You need to think about where you will store your completed review docs - and how to name them (naming conventions)  so it’s easier to manage as you build up more over time. But that’s part of your internal process development. 

 

blackbox image 1.png

Categories/Topics:

 

You can break up your projects and reviews into smaller sections or Categories and Topics. This can help to show if there's lots of improvements to one particular part of your team, or processes in the projects. 

 

What went well? 

It’s good to focus on the positives first. It gets out of a blame game mindset. 

 

What can we celebrate or acknowledge as going as planned or better than planned? What doesn’t need fixing, what’s an asset to future work?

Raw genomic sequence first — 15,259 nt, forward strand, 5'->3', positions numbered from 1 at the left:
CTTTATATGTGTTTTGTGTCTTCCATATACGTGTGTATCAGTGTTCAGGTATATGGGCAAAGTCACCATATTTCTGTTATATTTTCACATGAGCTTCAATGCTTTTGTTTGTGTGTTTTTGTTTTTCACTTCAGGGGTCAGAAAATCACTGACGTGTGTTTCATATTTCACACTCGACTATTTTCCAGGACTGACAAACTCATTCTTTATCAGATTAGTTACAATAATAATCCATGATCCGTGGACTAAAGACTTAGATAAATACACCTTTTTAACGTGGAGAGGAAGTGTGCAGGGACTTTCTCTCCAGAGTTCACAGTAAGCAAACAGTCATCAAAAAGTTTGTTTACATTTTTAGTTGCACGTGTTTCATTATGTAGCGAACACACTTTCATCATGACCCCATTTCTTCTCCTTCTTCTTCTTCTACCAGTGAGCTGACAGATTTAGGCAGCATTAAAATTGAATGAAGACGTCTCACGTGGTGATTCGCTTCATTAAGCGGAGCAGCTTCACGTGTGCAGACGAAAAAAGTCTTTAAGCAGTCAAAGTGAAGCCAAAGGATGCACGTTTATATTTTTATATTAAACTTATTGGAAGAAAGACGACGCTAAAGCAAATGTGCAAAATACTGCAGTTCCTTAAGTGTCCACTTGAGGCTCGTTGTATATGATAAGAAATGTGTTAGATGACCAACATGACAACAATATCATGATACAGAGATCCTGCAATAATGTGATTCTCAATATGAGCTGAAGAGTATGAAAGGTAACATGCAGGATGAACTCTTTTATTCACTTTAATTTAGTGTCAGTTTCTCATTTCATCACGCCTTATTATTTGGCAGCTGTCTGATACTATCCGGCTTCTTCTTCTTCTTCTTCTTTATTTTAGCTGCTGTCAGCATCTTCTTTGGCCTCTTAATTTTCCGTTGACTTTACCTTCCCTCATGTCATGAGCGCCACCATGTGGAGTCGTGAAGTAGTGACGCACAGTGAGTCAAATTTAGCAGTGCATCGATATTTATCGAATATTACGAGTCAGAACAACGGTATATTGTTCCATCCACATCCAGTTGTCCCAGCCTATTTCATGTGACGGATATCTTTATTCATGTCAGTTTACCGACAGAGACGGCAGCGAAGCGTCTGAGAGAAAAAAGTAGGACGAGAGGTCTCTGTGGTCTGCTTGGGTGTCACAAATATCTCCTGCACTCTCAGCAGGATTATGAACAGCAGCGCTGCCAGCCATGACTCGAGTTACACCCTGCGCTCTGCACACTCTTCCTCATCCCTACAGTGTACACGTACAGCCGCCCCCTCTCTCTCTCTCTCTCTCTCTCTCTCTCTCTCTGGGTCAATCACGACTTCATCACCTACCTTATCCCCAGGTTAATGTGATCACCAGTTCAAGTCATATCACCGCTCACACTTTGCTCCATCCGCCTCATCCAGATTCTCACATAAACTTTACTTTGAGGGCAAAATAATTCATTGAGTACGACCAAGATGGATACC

Did your systems and team members work well together?

Was there any direct customer feedback that was captured?

 

What could be improved?

Capture any blockers to your delivery of work, any single point of failure people in the team, or things that negatively impacted the process and delivery of this project. Don't just look to assign blame, but be eager to self-identify if you felt you could do something better next time. 

Remember, you are looking to not isolate people in the team, as this will make reviews harder to get honest feedback from for learning. If there's issues that need support outside of this meeting - put these into reviews, or 1-2-1 settings, or follow your HR processes. 


 

What actions need to be taken before the next project?

List out the ideas or practical steps you can take to make changes or improvements. Don’t forget if there’s positive aspects to also include these.